MIT team reports giant response of semiconductors to light
In an example of the adage “everything old is new again,” MIT engineers report a new discovery in semiconductors, well-known materials that have been the focus of intense study for over 100 years thanks to their many applications in electronic devices.
The team found that these important materials not only become much stiffer in response to light, but the effect is reversible when the light is turned off. The engineers also explain what is happening at the atomic scale, and show how the effect can be tuned by making the materials in a certain way — introducing specific defects — and using different colors and intensities of light.
“We’re excited about these results because we’ve uncovered a new scientific direction in an otherwise very well-trod field. In addition, we found that the phenomenon may be present in many other compounds,” says Rafael Jaramillo, the Thomas Lord Associate Professor of Materials Science and Engineering at MIT and leader of the team.
Says Ju Li, another MIT professor involved in the work, “to see defects having such big effects on elastic response is very surprising, which opens the door to a variety of applications. Computation could help us screen many more such materials.” Li is the Battelle Energy Alliance Professor in Nuclear Science and Engineering (NSE) with a joint appointment in the Department of Materials Science and Engineering (DMSE). Both Jaramillo and Li are also affiliated with the Materials Research Laboratory.
The work is reported in the Aug. 3 issue of Physical Review Letters. The resulting paper was highlighted as an Editors’ Suggestion. It is also the focus of an accompanying synopsis for Physics Magazine titled “Semiconductors in the Spotlight,” by Sophia Chen.
Additional authors of the paper are Jiahao Dong and Yifei Li, DMSE graduate students who contributed equally to the work; Yuying Zhou, a DMSE visiting graduate student from the Shanghai Institute of Applied Physics; Alan Schwartzman, a DMSE research scientist; Haowei Xu, a graduate student in NSE; and Bilal Azhar, a DMSE undergraduate who graduated in 2020.
Jaramillo remembers being intrigued by a 2018 paper in Science showing how a semiconductor made of zinc sulfide becomes more brittle when exposed to light. “When [the researchers] shone light on it, it behaved like a cracker. It snapped. When they turned off the light, it behaved more like a gummy bear, where it could be squeezed without breaking into pieces.”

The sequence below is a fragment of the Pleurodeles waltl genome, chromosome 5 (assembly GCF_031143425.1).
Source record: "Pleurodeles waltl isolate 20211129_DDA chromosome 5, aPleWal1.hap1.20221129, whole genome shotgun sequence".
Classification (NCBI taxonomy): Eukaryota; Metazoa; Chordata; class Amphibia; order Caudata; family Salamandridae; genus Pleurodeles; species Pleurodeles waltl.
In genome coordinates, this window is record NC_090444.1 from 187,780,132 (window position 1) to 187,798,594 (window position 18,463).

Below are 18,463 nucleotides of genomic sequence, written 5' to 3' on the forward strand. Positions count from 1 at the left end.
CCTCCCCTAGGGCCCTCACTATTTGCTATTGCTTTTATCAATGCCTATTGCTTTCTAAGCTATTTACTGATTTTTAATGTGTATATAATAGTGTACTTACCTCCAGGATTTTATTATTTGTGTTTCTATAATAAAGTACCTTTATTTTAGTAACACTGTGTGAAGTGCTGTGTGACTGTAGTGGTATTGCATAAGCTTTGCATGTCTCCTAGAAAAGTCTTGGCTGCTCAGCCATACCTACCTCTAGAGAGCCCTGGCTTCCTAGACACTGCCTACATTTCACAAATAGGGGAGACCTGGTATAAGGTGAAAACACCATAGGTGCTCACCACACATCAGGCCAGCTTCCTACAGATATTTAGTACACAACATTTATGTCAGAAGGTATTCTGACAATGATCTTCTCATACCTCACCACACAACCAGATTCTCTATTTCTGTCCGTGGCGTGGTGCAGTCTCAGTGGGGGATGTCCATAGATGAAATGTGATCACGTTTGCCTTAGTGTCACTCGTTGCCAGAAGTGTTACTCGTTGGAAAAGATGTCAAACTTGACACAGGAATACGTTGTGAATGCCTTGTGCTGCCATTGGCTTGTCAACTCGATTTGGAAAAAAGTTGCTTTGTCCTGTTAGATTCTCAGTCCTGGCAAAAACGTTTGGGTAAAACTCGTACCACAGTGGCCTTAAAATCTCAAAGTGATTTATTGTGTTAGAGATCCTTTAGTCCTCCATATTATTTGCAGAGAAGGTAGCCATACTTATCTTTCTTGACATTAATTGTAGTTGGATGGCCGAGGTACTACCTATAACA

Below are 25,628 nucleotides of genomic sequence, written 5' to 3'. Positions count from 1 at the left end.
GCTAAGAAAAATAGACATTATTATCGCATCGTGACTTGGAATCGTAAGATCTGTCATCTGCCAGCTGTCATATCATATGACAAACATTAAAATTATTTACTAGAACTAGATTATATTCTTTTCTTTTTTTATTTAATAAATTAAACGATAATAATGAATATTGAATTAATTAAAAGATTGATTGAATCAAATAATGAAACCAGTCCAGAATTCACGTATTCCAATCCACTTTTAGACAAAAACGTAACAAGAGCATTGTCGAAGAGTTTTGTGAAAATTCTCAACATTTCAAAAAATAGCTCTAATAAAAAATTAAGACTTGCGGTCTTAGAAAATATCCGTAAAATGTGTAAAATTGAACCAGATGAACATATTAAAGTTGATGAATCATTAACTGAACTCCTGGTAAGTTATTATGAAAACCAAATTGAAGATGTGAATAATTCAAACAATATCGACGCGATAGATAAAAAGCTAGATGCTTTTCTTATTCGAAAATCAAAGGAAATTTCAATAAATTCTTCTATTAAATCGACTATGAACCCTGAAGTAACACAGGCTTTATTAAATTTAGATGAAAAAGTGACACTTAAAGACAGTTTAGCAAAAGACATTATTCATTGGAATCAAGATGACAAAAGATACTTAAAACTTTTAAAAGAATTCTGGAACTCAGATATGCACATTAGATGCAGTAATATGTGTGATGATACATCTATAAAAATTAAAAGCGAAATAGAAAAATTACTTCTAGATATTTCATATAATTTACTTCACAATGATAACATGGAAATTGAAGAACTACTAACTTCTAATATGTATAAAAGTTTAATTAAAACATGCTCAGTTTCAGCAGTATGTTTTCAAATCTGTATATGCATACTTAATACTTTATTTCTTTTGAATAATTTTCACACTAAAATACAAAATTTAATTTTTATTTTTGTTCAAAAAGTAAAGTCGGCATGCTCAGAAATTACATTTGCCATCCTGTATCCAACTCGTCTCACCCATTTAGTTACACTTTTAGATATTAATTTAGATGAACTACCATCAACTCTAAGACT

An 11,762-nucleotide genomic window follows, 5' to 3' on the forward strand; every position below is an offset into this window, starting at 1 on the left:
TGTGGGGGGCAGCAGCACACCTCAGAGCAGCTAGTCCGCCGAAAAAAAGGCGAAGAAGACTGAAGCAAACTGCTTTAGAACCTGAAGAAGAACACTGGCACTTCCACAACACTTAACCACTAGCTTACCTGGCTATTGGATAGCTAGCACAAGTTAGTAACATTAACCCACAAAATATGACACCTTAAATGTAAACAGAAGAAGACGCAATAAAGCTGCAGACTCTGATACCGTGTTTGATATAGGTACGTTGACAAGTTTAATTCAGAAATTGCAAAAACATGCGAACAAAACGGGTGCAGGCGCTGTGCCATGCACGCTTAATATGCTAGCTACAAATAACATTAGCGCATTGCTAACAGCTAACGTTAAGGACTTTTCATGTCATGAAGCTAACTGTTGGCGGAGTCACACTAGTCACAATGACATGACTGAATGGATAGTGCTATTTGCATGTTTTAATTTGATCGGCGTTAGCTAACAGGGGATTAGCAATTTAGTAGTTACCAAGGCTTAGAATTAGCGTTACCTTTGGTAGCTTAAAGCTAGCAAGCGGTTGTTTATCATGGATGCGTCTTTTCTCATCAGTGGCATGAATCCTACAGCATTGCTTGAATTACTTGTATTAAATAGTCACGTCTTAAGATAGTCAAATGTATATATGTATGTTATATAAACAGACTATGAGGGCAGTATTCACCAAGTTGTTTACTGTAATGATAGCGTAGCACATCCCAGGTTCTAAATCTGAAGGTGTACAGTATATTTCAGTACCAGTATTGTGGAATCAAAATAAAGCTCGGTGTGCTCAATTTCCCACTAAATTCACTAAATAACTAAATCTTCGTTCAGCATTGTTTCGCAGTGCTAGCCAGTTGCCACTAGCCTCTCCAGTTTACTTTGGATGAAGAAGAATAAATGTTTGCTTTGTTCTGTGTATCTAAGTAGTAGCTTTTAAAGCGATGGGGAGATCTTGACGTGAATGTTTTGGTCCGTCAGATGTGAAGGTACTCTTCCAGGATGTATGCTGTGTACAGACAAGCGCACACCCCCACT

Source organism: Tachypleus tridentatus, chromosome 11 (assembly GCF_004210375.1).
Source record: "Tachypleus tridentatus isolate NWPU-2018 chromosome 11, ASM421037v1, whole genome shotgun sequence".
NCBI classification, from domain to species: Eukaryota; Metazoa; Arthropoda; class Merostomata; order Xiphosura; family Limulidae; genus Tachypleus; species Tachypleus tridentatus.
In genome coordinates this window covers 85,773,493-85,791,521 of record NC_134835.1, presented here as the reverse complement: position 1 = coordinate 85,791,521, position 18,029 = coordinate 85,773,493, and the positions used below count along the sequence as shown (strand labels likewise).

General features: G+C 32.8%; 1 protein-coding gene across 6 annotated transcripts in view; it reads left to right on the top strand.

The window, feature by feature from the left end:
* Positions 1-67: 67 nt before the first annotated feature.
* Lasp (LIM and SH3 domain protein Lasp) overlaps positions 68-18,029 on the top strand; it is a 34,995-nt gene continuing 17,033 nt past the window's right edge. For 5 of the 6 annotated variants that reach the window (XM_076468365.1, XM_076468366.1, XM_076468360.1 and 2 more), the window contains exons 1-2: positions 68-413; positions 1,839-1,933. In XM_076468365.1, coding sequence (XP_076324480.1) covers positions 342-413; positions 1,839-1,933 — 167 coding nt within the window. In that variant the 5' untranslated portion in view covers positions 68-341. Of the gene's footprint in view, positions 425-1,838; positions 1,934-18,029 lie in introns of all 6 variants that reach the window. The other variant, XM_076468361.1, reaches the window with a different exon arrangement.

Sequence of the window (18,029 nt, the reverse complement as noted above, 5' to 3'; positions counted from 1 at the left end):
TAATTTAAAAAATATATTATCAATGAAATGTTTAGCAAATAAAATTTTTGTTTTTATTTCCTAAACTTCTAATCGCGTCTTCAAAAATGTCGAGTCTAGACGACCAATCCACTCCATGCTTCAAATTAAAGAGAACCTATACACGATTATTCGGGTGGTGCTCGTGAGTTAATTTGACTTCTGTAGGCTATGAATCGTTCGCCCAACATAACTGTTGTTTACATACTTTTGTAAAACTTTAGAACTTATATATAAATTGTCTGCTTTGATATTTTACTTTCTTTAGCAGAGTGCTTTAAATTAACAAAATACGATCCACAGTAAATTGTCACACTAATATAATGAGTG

Why? Jaramillo and colleagues decided to find out.
Along the way, the team not only reproduced the Science work, but also showed that the semiconductors changed their elasticity, a form of mechanical stiffness, when exposed to light.
“Think of a bouncy ball,” says Jaramillo. “The reason it bounces is because it’s elastic. When you throw it on the ground, it deforms but then immediately springs back (that’s why it bounces). What we discovered, which was really quite surprising, is that the elastic properties [of semiconductors] can undergo tremendous changes under illumination, and that these changes are reversible when the light is switched off.”
In the current work, the team did a variety of experiments with zinc sulfide and two other semiconductors in which they measured the stiffness of the materials under different conditions, such as light intensity, using a sensitive technique called nanoindentation. In that technique, a diamond tip moved across the surface of the material records how much force it takes to push the pin into the topmost 100 nanometers, or billionths of a meter, of the surface.
They also performed computer simulations of what could be happening at the atomic scale, slowly developing a theory for what was happening. They discovered that defects, or missing atoms, in the materials played a significant role in the materials’ mechanical response to light.
“These vacancies cause the crystal lattice of the material to soften because some of the atoms are farther apart. Think of people on a subway car. It’s easier to squeeze in more people if there are bigger spaces between them,” Jaramillo says.
“Under illumination, the atoms present are excited and become more repellent. It’s as if those people on the subway car suddenly started dancing and throwing their arms around,” he continued. The result: the atoms more strongly resist being packed more closely together and the material becomes more mechanically stiff.
The team quickly discovered that they could tune that stiffness by changing the intensity and color of the light, and by engineering specific defects into the materials. “It’s nice when you can reduce something to defect engineering, because then you can plug into one of materials scientists’ core competencies, which is controlling the defects,” Jaramillo said. “That’s pretty much what we do for a living.”
This work was supported by the Office of Naval Research.